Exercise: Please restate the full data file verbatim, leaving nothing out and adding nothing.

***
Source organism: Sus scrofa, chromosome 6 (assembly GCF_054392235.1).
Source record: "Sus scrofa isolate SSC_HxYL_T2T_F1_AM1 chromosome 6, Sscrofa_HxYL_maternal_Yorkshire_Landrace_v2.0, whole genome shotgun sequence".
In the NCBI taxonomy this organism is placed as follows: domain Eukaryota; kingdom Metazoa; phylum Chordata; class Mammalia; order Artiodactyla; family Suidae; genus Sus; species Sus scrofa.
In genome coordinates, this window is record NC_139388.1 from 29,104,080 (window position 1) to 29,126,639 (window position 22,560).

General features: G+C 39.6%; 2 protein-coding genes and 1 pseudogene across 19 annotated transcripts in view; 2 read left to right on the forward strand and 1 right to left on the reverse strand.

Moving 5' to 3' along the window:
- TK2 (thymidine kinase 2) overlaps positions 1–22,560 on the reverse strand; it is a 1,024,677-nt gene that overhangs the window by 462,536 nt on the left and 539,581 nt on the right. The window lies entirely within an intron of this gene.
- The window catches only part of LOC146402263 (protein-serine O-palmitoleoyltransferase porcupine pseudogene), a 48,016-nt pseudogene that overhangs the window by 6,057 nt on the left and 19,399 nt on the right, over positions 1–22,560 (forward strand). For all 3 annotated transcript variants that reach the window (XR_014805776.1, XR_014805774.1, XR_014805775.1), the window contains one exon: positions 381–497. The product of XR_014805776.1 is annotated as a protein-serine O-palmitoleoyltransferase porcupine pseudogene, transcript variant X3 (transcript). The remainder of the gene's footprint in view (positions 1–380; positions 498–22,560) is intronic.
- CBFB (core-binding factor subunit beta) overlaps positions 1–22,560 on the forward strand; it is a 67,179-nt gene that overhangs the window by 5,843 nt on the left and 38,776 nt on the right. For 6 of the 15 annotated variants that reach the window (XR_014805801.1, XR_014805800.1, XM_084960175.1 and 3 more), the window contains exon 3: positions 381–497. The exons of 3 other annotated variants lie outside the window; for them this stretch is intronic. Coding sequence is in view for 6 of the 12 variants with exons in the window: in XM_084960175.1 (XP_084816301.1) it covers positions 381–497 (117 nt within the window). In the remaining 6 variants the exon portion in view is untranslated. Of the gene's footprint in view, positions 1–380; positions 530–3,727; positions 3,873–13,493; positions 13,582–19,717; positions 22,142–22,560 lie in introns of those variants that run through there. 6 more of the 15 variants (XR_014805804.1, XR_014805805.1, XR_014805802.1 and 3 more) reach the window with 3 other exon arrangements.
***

Source organism: Sus scrofa, chromosome 6 (assembly GCF_054392235.1).
Source record: "Sus scrofa isolate SSC_HxYL_T2T_F1_AM1 chromosome 6, Sscrofa_HxYL_maternal_Yorkshire_Landrace_v2.0, whole genome shotgun sequence".
In the NCBI taxonomy this organism is placed as follows: domain Eukaryota; kingdom Metazoa; phylum Chordata; class Mammalia; order Artiodactyla; family Suidae; genus Sus; species Sus scrofa.
In genome coordinates, this window is record NC_139388.1 from 29,104,080 (window position 1) to 29,126,639 (window position 22,560).

General features: G+C 39.6%; 2 protein-coding genes and 1 pseudogene across 19 annotated transcripts in view; 2 read left to right on the forward strand and 1 right to left on the reverse strand.

Moving 5' to 3' along the window:
- TK2 (thymidine kinase 2) overlaps positions 1–22,560 on the reverse strand; it is a 1,024,677-nt gene that overhangs the window by 462,536 nt on the left and 539,581 nt on the right. The window lies entirely within an intron of this gene.
- The window catches only part of LOC146402263 (protein-serine O-palmitoleoyltransferase porcupine pseudogene), a 48,016-nt pseudogene that overhangs the window by 6,057 nt on the left and 19,399 nt on the right, over positions 1–22,560 (forward strand). For all 3 annotated transcript variants that reach the window (XR_014805776.1, XR_014805774.1, XR_014805775.1), the window contains one exon: positions 381–497. The product of XR_014805776.1 is annotated as a protein-serine O-palmitoleoyltransferase porcupine pseudogene, transcript variant X3 (transcript). The remainder of the gene's footprint in view (positions 1–380; positions 498–22,560) is intronic.
- CBFB (core-binding factor subunit beta) overlaps positions 1–22,560 on the forward strand; it is a 67,179-nt gene that overhangs the window by 5,843 nt on the left and 38,776 nt on the right. For 6 of the 15 annotated variants that reach the window (XR_014805801.1, XR_014805800.1, XM_084960175.1 and 3 more), the window contains exon 3: positions 381–497. The exons of 3 other annotated variants lie outside the window; for them this stretch is intronic. Coding sequence is in view for 6 of the 12 variants with exons in the window: in XM_084960175.1 (XP_084816301.1) it covers positions 381–497 (117 nt within the window). In the remaining 6 variants the exon portion in view is untranslated. Of the gene's footprint in view, positions 1–380; positions 530–3,727; positions 3,873–13,493; positions 13,582–19,717; positions 22,142–22,560 lie in introns of those variants that run through there. 6 more of the 15 variants (XR_014805804.1, XR_014805805.1, XR_014805802.1 and 3 more) reach the window with 3 other exon arrangements.